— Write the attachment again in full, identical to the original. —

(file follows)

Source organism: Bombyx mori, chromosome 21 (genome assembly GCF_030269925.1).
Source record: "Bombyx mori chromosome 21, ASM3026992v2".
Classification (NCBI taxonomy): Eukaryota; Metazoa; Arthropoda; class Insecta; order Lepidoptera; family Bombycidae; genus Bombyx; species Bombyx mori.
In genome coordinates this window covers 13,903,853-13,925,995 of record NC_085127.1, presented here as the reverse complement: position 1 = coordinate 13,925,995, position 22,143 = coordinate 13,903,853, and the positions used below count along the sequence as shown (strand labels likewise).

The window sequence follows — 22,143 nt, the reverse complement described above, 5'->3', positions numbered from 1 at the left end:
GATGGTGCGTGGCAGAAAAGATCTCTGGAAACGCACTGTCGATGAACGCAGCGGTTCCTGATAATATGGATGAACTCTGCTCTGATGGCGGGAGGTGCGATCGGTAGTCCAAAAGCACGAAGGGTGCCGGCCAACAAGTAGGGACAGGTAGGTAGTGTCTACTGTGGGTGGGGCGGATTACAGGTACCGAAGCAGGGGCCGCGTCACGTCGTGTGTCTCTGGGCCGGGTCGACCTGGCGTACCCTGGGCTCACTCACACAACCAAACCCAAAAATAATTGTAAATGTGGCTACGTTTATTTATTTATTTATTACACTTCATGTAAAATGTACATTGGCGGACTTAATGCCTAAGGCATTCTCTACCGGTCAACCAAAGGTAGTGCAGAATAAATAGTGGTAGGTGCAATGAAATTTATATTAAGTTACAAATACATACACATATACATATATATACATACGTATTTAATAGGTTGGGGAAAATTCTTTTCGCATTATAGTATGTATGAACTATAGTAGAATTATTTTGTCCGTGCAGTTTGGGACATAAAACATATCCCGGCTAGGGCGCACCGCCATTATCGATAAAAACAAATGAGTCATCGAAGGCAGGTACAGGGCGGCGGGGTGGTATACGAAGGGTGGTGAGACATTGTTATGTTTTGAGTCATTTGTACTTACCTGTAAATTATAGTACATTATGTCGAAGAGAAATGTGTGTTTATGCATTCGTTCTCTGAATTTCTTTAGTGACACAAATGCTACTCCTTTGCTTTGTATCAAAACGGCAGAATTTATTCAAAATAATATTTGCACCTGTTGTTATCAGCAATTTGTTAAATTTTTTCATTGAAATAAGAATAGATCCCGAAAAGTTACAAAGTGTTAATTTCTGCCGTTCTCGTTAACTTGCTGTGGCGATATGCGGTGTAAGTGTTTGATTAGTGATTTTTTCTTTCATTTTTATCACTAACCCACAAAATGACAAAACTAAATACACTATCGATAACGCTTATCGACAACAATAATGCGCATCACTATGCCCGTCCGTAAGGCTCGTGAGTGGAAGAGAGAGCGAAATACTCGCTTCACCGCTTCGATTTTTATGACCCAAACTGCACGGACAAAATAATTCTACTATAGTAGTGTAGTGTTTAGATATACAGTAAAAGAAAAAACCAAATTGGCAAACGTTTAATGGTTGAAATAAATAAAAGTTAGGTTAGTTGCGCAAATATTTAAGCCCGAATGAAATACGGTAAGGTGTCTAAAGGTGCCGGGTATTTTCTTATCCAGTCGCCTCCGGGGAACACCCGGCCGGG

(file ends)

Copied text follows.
Source organism: Bombyx mori, chromosome 21 (genome assembly GCF_030269925.1).
Source record: "Bombyx mori chromosome 21, ASM3026992v2".
Classification (NCBI taxonomy): Eukaryota; Metazoa; Arthropoda; class Insecta; order Lepidoptera; family Bombycidae; genus Bombyx; species Bombyx mori.
In genome coordinates this window covers 13,903,853-13,925,995 of record NC_085127.1, presented here as the reverse complement: position 1 = coordinate 13,925,995, position 22,143 = coordinate 13,903,853, and the positions used below count along the sequence as shown (strand labels likewise).

The window sequence follows — 22,143 nt, the reverse complement described above, 5'->3', positions numbered from 1 at the left end:
GATGGTGCGTGGCAGAAAAGATCTCTGGAAACGCACTGTCGATGAACGCAGCGGTTCCTGATAATATGGATGAACTCTGCTCTGATGGCGGGAGGTGCGATCGGTAGTCCAAAAGCACGAAGGGTGCCGGCCAACAAGTAGGGACAGGTAGGTAGTGTCTACTGTGGGTGGGGCGGATTACAGGTACCGAAGCAGGGGCCGCGTCACGTCGTGTGTCTCTGGGCCGGGTCGACCTGGCGTACCCTGGGCTCACTCACACAACCAAACCCAAAAATAATTGTAAATGTGGCTACGTTTATTTATTTATTTATTACACTTCATGTAAAATGTACATTGGCGGACTTAATGCCTAAGGCATTCTCTACCGGTCAACCAAAGGTAGTGCAGAATAAATAGTGGTAGGTGCAATGAAATTTATATTAAGTTACAAATACATACACATATACATATATATACATACGTATTTAATAGGTTGGGGAAAATTCTTTTCGCATTATAGTATGTATGAACTATAGTAGAATTATTTTGTCCGTGCAGTTTGGGACATAAAACATATCCCGGCTAGGGCGCACCGCCATTATCGATAAAAACAAATGAGTCATCGAAGGCAGGTACAGGGCGGCGGGGTGGTATACGAAGGGTGGTGAGACATTGTTATGTTTTGAGTCATTTGTACTTACCTGTAAATTATAGTACATTATGTCGAAGAGAAATGTGTGTTTATGCATTCGTTCTCTGAATTTCTTTAGTGACACAAATGCTACTCCTTTGCTTTGTATCAAAACGGCAGAATTTATTCAAAATAATATTTGCACCTGTTGTTATCAGCAATTTGTTAAATTTTTTCATTGAAATAAGAATAGATCCCGAAAAGTTACAAAGTGTTAATTTCTGCCGTTCTCGTTAACTTGCTGTGGCGATATGCGGTGTAAGTGTTTGATTAGTGATTTTTTCTTTCATTTTTATCACTAACCCACAAAATGACAAAACTAAATACACTATCGATAACGCTTATCGACAACAATAATGCGCATCACTATGCCCGTCCGTAAGGCTCGTGAGTGGAAGAGAGAGCGAAATACTCGCTTCACCGCTTCGATTTTTATGACCCAAACTGCACGGACAAAATAATTCTACTATAGTAGTGTAGTGTTTAGATATACAGTAAAAGAAAAAACCAAATTGGCAAACGTTTAATGGTTGAAATAAATAAAAGTTAGGTTAGTTGCGCAAATATTTAAGCCCGAATGAAATACGGTAAGGTGTCTAAAGGTGCCGGGTATTTTCTTATCCAGTCGCCTCCGGGGAACACCCGGCCGGG